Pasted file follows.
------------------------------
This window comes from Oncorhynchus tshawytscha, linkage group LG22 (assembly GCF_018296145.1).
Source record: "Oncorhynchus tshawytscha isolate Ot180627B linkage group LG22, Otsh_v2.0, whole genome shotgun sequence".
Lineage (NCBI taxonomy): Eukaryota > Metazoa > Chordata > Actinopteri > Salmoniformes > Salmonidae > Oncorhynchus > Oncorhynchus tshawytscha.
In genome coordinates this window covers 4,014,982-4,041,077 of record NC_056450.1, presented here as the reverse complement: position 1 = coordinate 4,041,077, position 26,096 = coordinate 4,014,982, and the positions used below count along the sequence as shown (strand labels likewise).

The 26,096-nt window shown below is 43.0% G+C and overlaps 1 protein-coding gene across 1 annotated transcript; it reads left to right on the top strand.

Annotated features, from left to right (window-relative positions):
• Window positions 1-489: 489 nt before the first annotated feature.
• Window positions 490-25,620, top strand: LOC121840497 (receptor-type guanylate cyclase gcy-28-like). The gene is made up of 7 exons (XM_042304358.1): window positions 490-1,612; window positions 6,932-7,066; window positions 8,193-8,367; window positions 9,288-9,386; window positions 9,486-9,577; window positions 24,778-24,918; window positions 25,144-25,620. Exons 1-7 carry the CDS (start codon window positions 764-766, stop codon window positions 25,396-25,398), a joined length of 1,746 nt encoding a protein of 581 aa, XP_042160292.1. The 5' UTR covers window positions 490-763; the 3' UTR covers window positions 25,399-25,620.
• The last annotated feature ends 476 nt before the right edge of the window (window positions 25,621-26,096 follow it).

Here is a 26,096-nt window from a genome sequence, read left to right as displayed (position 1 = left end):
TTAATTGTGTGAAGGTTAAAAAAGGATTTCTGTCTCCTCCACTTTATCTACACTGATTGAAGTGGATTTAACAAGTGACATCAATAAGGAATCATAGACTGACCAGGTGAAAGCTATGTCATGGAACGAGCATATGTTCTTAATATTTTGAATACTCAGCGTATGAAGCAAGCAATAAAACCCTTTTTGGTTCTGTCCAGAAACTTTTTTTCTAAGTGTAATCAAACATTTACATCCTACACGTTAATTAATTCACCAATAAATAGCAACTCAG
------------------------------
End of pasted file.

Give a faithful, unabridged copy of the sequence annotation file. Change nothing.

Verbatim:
This window comes from Oncorhynchus tshawytscha, linkage group LG22 (assembly GCF_018296145.1).
Source record: "Oncorhynchus tshawytscha isolate Ot180627B linkage group LG22, Otsh_v2.0, whole genome shotgun sequence".
Lineage (NCBI taxonomy): Eukaryota > Metazoa > Chordata > Actinopteri > Salmoniformes > Salmonidae > Oncorhynchus > Oncorhynchus tshawytscha.
In genome coordinates this window covers 4,014,982-4,041,077 of record NC_056450.1, presented here as the reverse complement: position 1 = coordinate 4,041,077, position 26,096 = coordinate 4,014,982, and the positions used below count along the sequence as shown (strand labels likewise).

The 26,096-nt window shown below is 43.0% G+C and overlaps 1 protein-coding gene across 1 annotated transcript; it reads left to right on the top strand.

Annotated features, from left to right (window-relative positions):
• Window positions 1-489: 489 nt before the first annotated feature.
• Window positions 490-25,620, top strand: LOC121840497 (receptor-type guanylate cyclase gcy-28-like). The gene is made up of 7 exons (XM_042304358.1): window positions 490-1,612; window positions 6,932-7,066; window positions 8,193-8,367; window positions 9,288-9,386; window positions 9,486-9,577; window positions 24,778-24,918; window positions 25,144-25,620. Exons 1-7 carry the CDS (start codon window positions 764-766, stop codon window positions 25,396-25,398), a joined length of 1,746 nt encoding a protein of 581 aa, XP_042160292.1. The 5' UTR covers window positions 490-763; the 3' UTR covers window positions 25,399-25,620.
• The last annotated feature ends 476 nt before the right edge of the window (window positions 25,621-26,096 follow it).

Here is a 26,096-nt window from a genome sequence, read left to right as displayed (position 1 = left end):
TTAATTGTGTGAAGGTTAAAAAAGGATTTCTGTCTCCTCCACTTTATCTACACTGATTGAAGTGGATTTAACAAGTGACATCAATAAGGAATCATAGACTGACCAGGTGAAAGCTATGTCATGGAACGAGCATATGTTCTTAATATTTTGAATACTCAGCGTATGAAGCAAGCAATAAAACCCTTTTTGGTTCTGTCCAGAAACTTTTTTTCTAAGTGTAATCAAACATTTACATCCTACACGTTAATTAATTCACCAATAAATAGCAACTCAG